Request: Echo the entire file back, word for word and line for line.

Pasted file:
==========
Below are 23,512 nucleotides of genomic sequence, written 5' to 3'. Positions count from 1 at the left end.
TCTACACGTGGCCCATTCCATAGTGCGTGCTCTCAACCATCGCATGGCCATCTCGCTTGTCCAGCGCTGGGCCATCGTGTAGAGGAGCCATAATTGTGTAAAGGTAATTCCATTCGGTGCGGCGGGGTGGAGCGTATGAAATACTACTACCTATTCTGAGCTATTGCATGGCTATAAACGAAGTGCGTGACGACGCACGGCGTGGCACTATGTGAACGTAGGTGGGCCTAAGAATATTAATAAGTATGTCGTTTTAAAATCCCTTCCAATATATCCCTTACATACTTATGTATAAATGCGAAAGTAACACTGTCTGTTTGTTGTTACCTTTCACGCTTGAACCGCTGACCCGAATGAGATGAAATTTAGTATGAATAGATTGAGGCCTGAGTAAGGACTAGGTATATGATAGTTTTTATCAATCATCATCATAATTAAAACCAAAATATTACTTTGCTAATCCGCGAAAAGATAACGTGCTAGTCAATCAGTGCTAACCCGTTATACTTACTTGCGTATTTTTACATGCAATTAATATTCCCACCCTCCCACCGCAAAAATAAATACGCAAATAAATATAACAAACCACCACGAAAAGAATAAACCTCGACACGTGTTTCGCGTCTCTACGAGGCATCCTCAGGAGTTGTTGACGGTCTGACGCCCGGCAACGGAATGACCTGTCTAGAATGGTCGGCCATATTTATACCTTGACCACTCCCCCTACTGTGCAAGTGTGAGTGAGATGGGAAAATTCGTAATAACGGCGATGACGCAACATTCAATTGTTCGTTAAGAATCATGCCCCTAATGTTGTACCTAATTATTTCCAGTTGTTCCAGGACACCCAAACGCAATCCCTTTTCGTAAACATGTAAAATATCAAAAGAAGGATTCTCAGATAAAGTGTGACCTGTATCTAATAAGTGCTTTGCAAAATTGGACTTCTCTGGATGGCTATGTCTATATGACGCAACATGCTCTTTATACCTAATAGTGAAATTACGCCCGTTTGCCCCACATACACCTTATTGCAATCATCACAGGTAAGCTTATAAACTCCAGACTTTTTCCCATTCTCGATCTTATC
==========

Below are 23,512 nucleotides of genomic sequence, written 5' to 3'. Positions count from 1 at the left end.
TCTACACGTGGCCCATTCCATAGTGCGTGCTCTCAACCATCGCATGGCCATCTCGCTTGTCCAGCGCTGGGCCATCGTGTAGAGGAGCCATAATTGTGTAAAGGTAATTCCATTCGGTGCGGCGGGGTGGAGCGTATGAAATACTACTACCTATTCTGAGCTATTGCATGGCTATAAACGAAGTGCGTGACGACGCACGGCGTGGCACTATGTGAACGTAGGTGGGCCTAAGAATATTAATAAGTATGTCGTTTTAAAATCCCTTCCAATATATCCCTTACATACTTATGTATAAATGCGAAAGTAACACTGTCTGTTTGTTGTTACCTTTCACGCTTGAACCGCTGACCCGAATGAGATGAAATTTAGTATGAATAGATTGAGGCCTGAGTAAGGACTAGGTATATGATAGTTTTTATCAATCATCATCATAATTAAAACCAAAATATTACTTTGCTAATCCGCGAAAAGATAACGTGCTAGTCAATCAGTGCTAACCCGTTATACTTACTTGCGTATTTTTACATGCAATTAATATTCCCACCCTCCCACCGCAAAAATAAATACGCAAATAAATATAACAAACCACCACGAAAAGAATAAACCTCGACACGTGTTTCGCGTCTCTACGAGGCATCCTCAGGAGTTGTTGACGGTCTGACGCCCGGCAACGGAATGACCTGTCTAGAATGGTCGGCCATATTTATACCTTGACCACTCCCCCTACTGTGCAAGTGTGAGTGAGATGGGAAAATTCGTAATAACGGCGATGACGCAACATTCAATTGTTCGTTAAGAATCATGCCCCTAATGTTGTACCTAATTATTTCCAGTTGTTCCAGGACACCCAAACGCAATCCCTTTTCGTAAACATGTAAAATATCAAAAGAAGGATTCTCAGATAAAGTGTGACCTGTATCTAATAAGTGCTTTGCAAAATTGGACTTCTCTGGATGGCTATGTCTATATGACGCAACATGCTCTTTATACCTAATAGTGAAATTACGCCCGTTTGCCCCACATACACCTTATTGCAATCATCACAGGTAAGCTTATAAACTCCAGACTTTTTCCCATTCTCGATCTTATC